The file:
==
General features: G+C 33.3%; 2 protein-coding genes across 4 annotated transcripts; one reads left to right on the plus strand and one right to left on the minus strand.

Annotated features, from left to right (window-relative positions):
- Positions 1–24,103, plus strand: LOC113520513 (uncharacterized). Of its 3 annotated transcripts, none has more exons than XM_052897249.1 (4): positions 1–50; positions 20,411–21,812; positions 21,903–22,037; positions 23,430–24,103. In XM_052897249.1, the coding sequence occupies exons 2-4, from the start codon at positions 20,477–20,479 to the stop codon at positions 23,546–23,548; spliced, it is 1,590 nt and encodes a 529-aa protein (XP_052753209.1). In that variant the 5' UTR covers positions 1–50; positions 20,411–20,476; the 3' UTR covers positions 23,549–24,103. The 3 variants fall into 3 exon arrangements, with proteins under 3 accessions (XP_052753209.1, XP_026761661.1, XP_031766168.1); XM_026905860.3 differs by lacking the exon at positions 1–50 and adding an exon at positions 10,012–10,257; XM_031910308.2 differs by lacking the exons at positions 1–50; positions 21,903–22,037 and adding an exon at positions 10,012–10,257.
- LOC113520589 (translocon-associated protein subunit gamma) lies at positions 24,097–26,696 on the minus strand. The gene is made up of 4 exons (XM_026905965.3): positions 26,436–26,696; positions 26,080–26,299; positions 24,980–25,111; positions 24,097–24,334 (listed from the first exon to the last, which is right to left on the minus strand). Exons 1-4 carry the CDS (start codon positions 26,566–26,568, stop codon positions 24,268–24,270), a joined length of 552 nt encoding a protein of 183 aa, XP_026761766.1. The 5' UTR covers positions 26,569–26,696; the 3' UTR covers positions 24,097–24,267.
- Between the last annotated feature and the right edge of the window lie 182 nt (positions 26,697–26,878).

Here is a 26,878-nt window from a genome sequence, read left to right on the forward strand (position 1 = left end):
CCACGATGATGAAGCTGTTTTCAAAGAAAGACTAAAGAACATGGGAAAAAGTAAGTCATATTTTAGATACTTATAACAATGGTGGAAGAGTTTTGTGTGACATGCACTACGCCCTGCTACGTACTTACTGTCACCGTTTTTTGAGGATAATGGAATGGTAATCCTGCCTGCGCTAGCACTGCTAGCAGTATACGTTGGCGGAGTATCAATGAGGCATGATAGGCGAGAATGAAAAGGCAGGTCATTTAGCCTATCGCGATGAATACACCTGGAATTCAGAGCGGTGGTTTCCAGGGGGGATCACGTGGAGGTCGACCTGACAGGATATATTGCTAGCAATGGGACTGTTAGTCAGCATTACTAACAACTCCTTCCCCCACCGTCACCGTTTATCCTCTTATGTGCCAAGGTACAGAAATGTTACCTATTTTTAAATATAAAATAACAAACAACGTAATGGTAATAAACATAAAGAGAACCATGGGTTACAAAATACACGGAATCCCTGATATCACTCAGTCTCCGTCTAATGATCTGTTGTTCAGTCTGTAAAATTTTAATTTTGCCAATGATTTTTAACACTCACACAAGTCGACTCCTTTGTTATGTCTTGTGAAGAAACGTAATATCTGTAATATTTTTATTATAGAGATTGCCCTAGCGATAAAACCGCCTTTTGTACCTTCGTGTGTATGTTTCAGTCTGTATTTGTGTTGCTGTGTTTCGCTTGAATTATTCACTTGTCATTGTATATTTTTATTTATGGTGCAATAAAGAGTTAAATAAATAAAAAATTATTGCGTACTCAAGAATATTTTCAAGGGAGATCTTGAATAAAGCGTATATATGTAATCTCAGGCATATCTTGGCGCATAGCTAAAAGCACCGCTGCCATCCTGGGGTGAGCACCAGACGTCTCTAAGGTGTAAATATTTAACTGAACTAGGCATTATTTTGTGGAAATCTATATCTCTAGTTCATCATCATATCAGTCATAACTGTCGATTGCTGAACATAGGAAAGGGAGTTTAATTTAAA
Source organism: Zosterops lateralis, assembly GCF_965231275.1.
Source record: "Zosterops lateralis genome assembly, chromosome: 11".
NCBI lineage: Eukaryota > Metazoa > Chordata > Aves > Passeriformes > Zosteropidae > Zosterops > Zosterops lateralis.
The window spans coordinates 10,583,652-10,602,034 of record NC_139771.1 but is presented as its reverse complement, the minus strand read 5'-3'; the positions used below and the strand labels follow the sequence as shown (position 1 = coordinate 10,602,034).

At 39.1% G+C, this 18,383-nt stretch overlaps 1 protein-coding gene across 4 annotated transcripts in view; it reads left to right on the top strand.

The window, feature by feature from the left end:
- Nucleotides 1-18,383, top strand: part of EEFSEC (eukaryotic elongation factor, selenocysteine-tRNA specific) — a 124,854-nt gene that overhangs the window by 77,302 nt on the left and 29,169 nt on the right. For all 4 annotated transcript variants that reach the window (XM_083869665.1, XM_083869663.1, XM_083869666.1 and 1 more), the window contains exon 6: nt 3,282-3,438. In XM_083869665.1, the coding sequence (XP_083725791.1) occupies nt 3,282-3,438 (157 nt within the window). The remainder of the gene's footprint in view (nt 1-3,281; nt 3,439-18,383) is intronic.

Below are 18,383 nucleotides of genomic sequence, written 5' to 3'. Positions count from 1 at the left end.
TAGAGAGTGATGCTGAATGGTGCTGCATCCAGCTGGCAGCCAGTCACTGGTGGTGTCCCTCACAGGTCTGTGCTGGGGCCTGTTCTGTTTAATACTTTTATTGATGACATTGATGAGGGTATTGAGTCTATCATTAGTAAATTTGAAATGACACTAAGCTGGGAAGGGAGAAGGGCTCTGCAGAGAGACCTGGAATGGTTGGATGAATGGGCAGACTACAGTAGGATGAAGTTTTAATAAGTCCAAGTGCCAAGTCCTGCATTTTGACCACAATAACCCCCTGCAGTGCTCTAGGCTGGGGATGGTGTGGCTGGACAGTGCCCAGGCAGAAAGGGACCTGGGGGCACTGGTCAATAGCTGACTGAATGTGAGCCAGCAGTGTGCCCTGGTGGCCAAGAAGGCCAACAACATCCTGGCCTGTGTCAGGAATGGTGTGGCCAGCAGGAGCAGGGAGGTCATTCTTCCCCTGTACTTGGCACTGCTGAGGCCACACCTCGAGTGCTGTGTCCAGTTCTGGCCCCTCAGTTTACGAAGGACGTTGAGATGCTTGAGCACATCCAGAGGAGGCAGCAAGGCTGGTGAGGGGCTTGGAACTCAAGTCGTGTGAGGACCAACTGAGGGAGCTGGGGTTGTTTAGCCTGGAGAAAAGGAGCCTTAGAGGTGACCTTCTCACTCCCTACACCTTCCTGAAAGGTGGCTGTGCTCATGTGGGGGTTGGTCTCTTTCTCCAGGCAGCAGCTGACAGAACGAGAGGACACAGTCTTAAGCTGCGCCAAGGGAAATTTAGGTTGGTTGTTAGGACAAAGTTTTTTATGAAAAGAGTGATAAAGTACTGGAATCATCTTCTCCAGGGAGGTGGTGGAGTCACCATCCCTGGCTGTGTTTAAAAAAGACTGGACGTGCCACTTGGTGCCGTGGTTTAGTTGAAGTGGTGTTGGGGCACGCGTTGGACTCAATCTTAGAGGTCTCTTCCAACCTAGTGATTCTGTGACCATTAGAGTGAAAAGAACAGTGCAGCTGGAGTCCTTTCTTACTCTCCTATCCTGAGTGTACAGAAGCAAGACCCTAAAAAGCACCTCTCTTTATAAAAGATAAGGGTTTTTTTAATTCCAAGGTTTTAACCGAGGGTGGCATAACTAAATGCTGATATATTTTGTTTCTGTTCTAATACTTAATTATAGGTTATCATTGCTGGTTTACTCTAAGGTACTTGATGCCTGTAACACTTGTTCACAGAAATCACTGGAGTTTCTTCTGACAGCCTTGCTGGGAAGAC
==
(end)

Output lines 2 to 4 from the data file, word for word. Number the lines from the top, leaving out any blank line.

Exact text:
Annotated features, from left to right (window-relative positions):
- Positions 1–24,103, plus strand: LOC113520513 (uncharacterized). Of its 3 annotated transcripts, none has more exons than XM_052897249.1 (4): positions 1–50; positions 20,411–21,812; positions 21,903–22,037; positions 23,430–24,103. In XM_052897249.1, the coding sequence occupies exons 2-4, from the start codon at positions 20,477–20,479 to the stop codon at positions 23,546–23,548; spliced, it is 1,590 nt and encodes a 529-aa protein (XP_052753209.1). In that variant the 5' UTR covers positions 1–50; positions 20,411–20,476; the 3' UTR covers positions 23,549–24,103. The 3 variants fall into 3 exon arrangements, with proteins under 3 accessions (XP_052753209.1, XP_026761661.1, XP_031766168.1); XM_026905860.3 differs by lacking the exon at positions 1–50 and adding an exon at positions 10,012–10,257; XM_031910308.2 differs by lacking the exons at positions 1–50; positions 21,903–22,037 and adding an exon at positions 10,012–10,257.
- LOC113520589 (translocon-associated protein subunit gamma) lies at positions 24,097–26,696 on the minus strand. The gene is made up of 4 exons (XM_026905965.3): positions 26,436–26,696; positions 26,080–26,299; positions 24,980–25,111; positions 24,097–24,334 (listed from the first exon to the last, which is right to left on the minus strand). Exons 1-4 carry the CDS (start codon positions 26,566–26,568, stop codon positions 24,268–24,270), a joined length of 552 nt encoding a protein of 183 aa, XP_026761766.1. The 5' UTR covers positions 26,569–26,696; the 3' UTR covers positions 24,097–24,267.